I think as with any part of the fashion industry trends run full circle, go out of fashion and then come back into fashion at some point. People like Nigel Cabourn and Gary Eastman have been making this stuff for years, 30 years in Gary’s case, and they will continue whether its on trend or not. The fact the Heritage trend is already crossing over to the mainstream I think suggests it will be here for a while and as with any of these things, consumers who want to be different or appreciate considered well made garments will seek out the quality brands and those who are indifferent will continue to shop at H&M or Topman for watered down versions of these styles. I think it will mean that brands like ourselves will be more adventurous in our referencing and hopefully will push the trend forward.

The Eastman leather pack seemed like a risky product to make because of the costs involved, how did it come around?

We never saw it as risky, probably because we’ve been fans of Eastman for years and bought stuff from Gary long before HR was even an idea. To be honest I don’t see the A-2 pack as being ‘costly’ when you consider what you’re actually getting for the money, a handmade in England absolutely exact replica flight jacket, flight bag, gloves and limited to 50 pieces worldwide.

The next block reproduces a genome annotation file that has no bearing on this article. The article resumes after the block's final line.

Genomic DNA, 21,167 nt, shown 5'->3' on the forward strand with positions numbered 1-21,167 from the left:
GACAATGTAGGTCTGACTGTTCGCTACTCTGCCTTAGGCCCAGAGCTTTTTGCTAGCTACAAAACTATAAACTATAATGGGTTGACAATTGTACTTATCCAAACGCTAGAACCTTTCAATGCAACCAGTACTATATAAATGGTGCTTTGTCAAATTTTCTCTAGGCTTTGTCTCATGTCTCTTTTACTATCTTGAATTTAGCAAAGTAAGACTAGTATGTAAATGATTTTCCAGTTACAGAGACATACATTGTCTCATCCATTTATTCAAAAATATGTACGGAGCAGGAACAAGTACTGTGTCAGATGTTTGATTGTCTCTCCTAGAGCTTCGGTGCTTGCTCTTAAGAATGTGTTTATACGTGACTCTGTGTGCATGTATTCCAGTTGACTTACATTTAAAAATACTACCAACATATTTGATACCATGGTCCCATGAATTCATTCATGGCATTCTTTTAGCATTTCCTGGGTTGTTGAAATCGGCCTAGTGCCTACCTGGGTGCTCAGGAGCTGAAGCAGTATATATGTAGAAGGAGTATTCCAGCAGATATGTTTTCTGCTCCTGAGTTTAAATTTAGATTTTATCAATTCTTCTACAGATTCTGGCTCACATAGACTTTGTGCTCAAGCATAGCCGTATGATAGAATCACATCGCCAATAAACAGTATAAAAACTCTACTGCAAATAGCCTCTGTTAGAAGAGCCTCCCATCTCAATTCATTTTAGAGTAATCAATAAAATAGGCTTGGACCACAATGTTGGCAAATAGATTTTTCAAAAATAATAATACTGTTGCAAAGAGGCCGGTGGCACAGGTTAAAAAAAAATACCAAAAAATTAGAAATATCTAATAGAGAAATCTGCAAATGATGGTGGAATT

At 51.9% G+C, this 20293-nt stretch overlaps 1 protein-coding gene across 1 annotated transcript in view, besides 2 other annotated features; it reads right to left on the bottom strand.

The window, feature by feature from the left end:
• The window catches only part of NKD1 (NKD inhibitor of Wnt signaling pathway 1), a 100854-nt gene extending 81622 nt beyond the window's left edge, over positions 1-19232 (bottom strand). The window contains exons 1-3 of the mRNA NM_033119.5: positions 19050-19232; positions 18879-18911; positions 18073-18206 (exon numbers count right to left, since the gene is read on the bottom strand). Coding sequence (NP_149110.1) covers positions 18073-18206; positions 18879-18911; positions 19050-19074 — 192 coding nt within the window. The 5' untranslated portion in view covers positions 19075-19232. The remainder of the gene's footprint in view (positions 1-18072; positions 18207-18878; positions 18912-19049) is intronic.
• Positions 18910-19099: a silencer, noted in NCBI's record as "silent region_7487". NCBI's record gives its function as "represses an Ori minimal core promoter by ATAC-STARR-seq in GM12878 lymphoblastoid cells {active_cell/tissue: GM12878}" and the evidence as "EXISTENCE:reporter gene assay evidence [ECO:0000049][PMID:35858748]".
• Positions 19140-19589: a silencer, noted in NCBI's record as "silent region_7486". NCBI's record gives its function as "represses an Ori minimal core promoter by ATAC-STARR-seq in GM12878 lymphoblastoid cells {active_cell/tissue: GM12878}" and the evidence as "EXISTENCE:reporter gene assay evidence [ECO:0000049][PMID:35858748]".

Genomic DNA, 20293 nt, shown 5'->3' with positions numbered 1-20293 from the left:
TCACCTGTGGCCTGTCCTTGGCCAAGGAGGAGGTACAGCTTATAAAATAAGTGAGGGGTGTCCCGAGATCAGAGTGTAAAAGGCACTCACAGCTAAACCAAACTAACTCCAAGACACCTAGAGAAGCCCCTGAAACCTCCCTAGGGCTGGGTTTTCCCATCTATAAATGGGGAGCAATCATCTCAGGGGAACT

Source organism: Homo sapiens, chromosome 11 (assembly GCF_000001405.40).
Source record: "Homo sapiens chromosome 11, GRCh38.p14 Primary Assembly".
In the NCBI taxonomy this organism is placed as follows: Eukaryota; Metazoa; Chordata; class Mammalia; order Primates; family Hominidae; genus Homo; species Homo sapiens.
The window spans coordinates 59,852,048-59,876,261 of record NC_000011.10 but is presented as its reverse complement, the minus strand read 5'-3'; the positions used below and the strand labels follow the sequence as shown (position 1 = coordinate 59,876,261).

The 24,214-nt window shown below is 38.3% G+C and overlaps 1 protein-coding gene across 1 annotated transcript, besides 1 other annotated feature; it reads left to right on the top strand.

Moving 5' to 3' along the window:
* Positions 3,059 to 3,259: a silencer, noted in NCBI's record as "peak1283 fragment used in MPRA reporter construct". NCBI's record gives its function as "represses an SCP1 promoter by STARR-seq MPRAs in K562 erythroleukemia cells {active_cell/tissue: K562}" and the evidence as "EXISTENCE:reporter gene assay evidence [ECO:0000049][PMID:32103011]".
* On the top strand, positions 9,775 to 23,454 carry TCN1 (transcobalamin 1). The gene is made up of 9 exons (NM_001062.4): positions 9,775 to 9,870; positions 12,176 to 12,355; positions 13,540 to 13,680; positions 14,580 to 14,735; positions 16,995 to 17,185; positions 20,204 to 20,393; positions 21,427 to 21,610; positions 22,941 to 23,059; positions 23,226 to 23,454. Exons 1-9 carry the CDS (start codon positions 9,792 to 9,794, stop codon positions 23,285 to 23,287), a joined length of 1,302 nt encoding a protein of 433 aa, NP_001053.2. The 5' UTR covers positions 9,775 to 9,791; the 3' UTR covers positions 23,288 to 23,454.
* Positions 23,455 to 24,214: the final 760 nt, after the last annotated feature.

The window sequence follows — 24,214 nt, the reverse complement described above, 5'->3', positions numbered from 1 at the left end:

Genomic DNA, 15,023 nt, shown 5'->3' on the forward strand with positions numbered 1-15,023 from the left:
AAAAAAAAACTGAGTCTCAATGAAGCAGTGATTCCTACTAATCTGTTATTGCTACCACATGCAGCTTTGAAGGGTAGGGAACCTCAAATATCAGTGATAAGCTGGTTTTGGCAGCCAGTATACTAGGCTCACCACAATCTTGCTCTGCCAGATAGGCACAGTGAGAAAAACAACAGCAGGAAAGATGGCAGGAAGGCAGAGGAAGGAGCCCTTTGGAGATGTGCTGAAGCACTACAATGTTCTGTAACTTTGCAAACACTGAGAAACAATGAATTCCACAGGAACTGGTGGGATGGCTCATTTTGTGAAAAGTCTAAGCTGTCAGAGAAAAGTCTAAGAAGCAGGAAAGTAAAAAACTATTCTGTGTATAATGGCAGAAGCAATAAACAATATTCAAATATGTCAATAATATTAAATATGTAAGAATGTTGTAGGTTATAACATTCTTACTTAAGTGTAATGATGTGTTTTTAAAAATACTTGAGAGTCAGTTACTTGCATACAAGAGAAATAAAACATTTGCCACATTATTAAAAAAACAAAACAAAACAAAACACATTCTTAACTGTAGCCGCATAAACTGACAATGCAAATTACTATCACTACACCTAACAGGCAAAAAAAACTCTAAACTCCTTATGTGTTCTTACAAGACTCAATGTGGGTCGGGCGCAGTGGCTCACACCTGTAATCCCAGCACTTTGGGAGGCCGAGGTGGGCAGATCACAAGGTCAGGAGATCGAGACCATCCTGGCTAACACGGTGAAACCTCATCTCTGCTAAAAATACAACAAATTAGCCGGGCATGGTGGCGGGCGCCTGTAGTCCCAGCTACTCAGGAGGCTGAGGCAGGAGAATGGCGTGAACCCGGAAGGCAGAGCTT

I think in our portion of the market there’s plenty of more expensive pieces out there when you consider that a Visvim A-2 is £1500 and a Real McCoys A-2 is £2000 it puts it in perspective especially when the Eastman jackets are considered among collectors and experts to be the best. So in terms of value for money I think its on the button.

It came about because I’d been a customer of Eastmans for a long time buying both Eastman and Buzz from them. It occurred to me that we would have nothing to lose asking Gary if he would be interested in making some special products for us. He was really into the idea so we worked out a concept of making packs based around specific WWII Pilots and Squadrons. Going forward for Fall 2010 we’ve made a USN VF-20 G-1 pack, timeworn by hand to look like an original 40’s jacket – which is amazing. The level of hands on work that went into this jacket is astounding.

One of the issues with making clothing in the manner that you do is that there’s only so much of any one item that you can make each season. Would you ever consider making products on a more mass scale?